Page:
Fever is a collection of original, free-verse poetry set in ordinary American locations, following run-of-the-mill people - yet revealing the amazing, the secret, the mystic, and even the divine elements lurking just underneath the surface. Ranging the gamut from sarcasm to sympathy, the verse weaves wonders of vividly evoked place and perception. "Stanza in Italian Means Room": Even the foyer is attractive, with its / blue tile and enchanted mirror. // Who wouldn't like that leather couch, / long as an alexandrine. // Or the dining room with its canary / and heavily packed armoire. // The kitchen is perfect, especially / the mangled sweater by the toaster. // I even like the laundry room: those / Maytags, that almost mounted trout.
My first exposure to Ron Koertge was an ancient copy of The Boogeyman (which I also highly recommend). I decided I had to read more of this author just to enjoy his quirky world view. I have all of his recent poetry collections and several ancient collections. Fever doesn't disappoint. A great blend of wry, ironic, flat out funny, oblique, amazing-new-use-of-old-material verse. For first-time Koertge readers, especially those who don't otherwise read much poetry, I would suggest this approach. Read the book (one sitting). Then read it again. Then, when you're relaxed and want to have some fun, read it again. The poems really 'grow on you' and their multiple meanings unfold gradually.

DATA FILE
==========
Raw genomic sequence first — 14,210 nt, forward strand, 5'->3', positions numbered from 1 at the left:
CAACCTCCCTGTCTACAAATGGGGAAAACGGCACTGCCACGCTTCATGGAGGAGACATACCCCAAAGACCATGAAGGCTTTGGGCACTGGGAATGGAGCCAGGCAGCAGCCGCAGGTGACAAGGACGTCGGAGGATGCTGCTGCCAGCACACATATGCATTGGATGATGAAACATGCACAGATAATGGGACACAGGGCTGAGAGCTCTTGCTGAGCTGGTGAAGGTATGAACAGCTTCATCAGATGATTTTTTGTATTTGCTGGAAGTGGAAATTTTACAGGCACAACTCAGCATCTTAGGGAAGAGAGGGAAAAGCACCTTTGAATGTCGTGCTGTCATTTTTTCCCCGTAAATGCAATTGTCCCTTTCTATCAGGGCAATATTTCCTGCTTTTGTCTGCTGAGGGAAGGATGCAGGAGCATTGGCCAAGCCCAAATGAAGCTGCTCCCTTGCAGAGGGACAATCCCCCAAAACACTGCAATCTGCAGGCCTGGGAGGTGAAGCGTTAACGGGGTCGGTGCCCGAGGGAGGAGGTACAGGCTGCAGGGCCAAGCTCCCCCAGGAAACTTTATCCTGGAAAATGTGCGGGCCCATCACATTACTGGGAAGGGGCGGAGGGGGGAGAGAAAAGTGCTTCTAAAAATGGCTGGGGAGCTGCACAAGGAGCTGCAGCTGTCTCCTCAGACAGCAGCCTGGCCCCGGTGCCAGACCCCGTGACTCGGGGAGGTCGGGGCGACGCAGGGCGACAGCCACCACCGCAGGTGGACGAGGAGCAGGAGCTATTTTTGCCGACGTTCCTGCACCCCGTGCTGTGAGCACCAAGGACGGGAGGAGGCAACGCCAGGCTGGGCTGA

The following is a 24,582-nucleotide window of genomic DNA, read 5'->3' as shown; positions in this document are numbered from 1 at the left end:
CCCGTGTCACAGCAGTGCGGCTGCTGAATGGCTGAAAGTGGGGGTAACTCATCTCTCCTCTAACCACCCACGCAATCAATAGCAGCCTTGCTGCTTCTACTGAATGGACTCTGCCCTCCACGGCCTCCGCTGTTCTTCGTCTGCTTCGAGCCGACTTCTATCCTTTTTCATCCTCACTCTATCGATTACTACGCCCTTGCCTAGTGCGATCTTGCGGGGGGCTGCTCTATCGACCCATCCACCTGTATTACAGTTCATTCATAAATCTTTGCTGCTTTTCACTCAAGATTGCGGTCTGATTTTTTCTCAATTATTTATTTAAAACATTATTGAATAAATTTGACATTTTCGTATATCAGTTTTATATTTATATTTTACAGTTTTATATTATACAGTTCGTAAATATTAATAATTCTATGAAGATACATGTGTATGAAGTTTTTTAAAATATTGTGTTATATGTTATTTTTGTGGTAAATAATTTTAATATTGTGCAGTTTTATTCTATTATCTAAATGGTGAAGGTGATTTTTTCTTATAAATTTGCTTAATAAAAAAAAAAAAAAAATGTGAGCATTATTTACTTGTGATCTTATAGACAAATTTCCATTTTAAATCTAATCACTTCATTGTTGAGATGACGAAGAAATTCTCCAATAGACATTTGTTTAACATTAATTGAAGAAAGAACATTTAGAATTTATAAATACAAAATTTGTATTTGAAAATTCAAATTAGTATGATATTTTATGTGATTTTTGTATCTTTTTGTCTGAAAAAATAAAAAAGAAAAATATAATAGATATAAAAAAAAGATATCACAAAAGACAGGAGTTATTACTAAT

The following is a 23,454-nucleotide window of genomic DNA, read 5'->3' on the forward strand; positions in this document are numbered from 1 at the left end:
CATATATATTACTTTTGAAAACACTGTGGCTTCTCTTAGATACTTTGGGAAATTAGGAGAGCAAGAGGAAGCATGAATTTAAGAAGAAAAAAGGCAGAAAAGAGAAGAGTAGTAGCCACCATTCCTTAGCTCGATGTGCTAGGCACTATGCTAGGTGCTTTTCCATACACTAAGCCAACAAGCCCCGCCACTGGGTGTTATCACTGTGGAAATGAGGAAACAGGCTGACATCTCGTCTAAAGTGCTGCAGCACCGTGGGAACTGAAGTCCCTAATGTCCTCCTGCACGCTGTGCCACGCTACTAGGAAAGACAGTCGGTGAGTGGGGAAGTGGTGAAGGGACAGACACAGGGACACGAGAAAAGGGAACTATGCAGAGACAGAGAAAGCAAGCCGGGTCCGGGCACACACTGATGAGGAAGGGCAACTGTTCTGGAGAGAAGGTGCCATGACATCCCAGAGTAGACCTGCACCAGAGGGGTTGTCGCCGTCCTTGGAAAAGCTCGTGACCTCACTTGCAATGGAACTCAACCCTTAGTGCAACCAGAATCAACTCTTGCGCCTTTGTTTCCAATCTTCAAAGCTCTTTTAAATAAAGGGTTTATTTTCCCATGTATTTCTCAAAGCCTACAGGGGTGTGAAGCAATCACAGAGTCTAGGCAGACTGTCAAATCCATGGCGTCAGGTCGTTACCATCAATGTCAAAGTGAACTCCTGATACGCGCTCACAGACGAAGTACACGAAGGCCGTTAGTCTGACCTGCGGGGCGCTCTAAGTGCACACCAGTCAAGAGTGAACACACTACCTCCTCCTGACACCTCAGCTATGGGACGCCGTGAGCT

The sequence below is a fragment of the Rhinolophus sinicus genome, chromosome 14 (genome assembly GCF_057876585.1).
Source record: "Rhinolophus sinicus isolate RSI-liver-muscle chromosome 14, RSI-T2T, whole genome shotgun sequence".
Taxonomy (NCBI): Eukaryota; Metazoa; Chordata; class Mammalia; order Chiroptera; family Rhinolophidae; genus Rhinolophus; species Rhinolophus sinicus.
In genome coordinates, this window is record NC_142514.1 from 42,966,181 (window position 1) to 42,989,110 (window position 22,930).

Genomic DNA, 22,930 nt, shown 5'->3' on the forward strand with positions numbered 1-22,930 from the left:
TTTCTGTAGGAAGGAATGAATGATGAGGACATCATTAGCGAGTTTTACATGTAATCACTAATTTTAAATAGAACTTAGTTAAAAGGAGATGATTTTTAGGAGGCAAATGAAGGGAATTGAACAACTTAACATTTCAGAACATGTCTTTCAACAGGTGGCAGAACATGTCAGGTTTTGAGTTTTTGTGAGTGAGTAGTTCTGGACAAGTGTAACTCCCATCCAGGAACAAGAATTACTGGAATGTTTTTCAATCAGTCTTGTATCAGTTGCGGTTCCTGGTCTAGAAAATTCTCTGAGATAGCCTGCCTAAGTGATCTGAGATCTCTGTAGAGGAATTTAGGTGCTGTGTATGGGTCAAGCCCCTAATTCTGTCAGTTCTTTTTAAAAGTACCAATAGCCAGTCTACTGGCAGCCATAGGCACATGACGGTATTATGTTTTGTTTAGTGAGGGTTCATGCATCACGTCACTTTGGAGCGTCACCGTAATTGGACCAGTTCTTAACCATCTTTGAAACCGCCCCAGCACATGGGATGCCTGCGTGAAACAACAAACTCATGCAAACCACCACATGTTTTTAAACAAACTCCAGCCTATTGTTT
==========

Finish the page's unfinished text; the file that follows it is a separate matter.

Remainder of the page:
Fever is one of those collections that can instantly change your mood. It hasn't left my nightstand for months. Whether imagining the sly and well-planned movements of the Abominable Snowman, the real relationship of Ponch and John or poor Cinderella, trapped with the never-ending chirp of birds in ever after, Koertge is my snickering salve for days of mundanity.